That’s not to say that your writing will automatically sound better overnight as a result of opening a book by one of the greats, but so much of songwriting is about “borrowing.” Whether that’s taking a direct phrase and setting it to a new context, or borrowing some syntax and ideas to open up new pathways for approaching a song, having an influential reference provides a great place to start.
Jason Cerf works with musical artists, producers, managers, writers, labels, publishers, and distributors at a global scale. Working with clients at all levels and from so many different countries, styles, and backgrounds has given Jason the opportunity to learn about how individuals and businesses find success in such a mercurial market. From hitting ‘record’ to managing thousands of copyrights, Jason is dedicated to helping others navigate and enjoy the world of music.
You don’t have to be a strict minimalist when it comes to gear. If you’re keeping something just because you like it, that’s no problem! At least you have a connection to it!
So let’s do it. Let’s make a tuning system out of the harmonics of the C string. First, we should find the C, G, and E whose frequencies are as close to each other as possible. We’ve already got C at 1 Hz. We can bring our G at 3 Hz down an octave by dividing its frequency in half. This gives us a G at 3/2 Hz. We can also bring our E at 5 Hz down two octaves by dividing its frequency in half twice. This gives us an E at 5/4 Hz. When you play 1 Hz, 5/4 Hz and 3/2 Hz at the same time, you get a lovely sound called a C major triad. Cool!
We look at Ligeti’s famous composition in order to decide how much, or how little, the use of music’s foundational parameters really matter in composing.
A fifth in 12-TET is defined as seven semitones. Instead of multiplying your frequency by 3/2, you multiply by the 12th root of two seven times, which is about 1.498. That’s close, but not quite on the nose. Major thirds are worse in 12-TET. Instead of multiplying your frequency by 5/4, you multiply by the 12th root of two four times. That gives you 1.25992, which is not very close to 5/4 at all. Nevertheless, we as a civilization have collectively decided that we should just suck it up and live with everything sounding a little wrong. There are plenty of good reasons to!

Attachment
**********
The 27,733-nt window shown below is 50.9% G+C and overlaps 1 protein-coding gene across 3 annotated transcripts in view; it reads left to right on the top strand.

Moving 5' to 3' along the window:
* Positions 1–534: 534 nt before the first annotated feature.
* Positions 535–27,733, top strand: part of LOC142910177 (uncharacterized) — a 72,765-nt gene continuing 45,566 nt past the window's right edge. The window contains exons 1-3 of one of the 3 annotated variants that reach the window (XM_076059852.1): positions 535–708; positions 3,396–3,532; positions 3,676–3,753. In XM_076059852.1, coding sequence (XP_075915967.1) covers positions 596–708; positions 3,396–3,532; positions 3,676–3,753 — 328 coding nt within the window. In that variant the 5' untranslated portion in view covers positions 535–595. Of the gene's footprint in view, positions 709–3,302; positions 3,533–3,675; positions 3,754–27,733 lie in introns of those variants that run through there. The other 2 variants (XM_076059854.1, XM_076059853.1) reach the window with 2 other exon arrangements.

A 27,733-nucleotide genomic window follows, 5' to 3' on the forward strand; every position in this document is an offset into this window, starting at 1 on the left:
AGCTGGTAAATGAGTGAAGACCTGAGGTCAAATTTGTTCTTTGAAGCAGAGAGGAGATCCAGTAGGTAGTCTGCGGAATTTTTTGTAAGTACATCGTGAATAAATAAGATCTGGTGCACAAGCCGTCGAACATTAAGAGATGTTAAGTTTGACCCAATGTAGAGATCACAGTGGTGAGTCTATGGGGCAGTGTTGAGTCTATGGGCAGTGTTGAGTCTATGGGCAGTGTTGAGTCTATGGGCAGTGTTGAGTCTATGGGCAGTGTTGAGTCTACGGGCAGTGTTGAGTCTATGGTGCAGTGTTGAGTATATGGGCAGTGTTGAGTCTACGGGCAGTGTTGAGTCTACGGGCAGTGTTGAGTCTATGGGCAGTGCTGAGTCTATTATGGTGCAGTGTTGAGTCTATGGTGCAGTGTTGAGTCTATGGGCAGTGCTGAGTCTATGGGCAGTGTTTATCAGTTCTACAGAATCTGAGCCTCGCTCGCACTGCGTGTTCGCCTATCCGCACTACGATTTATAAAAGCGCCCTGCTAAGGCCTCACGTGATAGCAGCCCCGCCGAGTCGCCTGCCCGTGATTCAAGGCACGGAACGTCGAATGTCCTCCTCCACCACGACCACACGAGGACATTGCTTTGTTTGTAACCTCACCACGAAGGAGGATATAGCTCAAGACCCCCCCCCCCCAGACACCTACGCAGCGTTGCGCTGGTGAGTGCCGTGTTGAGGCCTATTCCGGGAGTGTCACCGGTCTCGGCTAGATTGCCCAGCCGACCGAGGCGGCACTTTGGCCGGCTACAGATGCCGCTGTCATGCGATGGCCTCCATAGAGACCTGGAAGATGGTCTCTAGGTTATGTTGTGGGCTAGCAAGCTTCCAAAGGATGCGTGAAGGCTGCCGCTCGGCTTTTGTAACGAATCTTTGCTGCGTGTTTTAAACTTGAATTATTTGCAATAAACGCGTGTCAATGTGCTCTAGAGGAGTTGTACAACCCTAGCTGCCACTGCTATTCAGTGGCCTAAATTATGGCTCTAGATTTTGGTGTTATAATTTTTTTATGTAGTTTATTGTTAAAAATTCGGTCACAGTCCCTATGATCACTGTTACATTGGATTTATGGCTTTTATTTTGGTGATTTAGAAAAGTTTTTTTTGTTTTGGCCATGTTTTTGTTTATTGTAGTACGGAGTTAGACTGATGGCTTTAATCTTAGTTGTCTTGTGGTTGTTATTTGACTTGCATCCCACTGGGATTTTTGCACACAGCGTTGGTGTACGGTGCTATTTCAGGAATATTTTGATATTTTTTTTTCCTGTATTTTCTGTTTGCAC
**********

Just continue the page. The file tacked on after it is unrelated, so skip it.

With so much new music available at our fingertips and ears, it’s easy to forget about bands we used to love and listen to like they were their own form of religion. At ten years old, I was obsessed with neo-soul — The Miseducation of Lauryn Hill was one of the first CDs I purchased with my own money. Now, at 30 years old, I get 300 artists thrown at me every day in the form of playlists, social media, paid advertising, etc.
Similarly, if you tour or play live a lot, you can consider investing in a nice amp head, so you don’t have to lug a giant amp with you everywhere. If you want to buy a great amp to play classic rock, look for something lightly used and durable. Here are some of my favorite choices for making classic rock music:
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Automation can bring a mix to life — it can make your mix growl and breathe in time with the music. Automation can be used to change any parameter over time, including things like volume, panning, plug-in parameters, and more. Simple things like increasing the volume in the chorus, bringing the panning on the guitars in a little for the verses, or boosting the bass in the bridge can make a huge impact and provide listeners with enough ear candy to keep them listening for days.
+ Learn more on Soundfly: Deepen your production and composition relationship with Ableton Live in our various courses that use the software, such as Beat Making in Ableton Live, Making Realistic MIDI Strings, Live Clicks and Backing Tracks, and Any Sound Will Do (sampling and stitching). Check out our full course offerings here.
Open mics make lofty promises about what they’re able to offer songwriters of all levels. I’m here to tell you that they’re still a waste of your time.
I’d like to see if you have [dates] available for a show I’m putting together. I’ve reached out to [band 1], [band 2], and [band 3] to headline, and I can lock at least one of them down once we have the venue and date confirmed. I’ve included links to all of the artists’ music and their bios below.
This song is a great example of how music theory and psychology can help the songwriting process. In essence, you want to try to structure how listeners bring their sense of joy through the song, with the ultimate high point being in the chorus where lyrics and melodies are all repeated for better recall. Now you’ve got a tonal hierarchy to work with to make that section, and the others leading up to it, even stronger.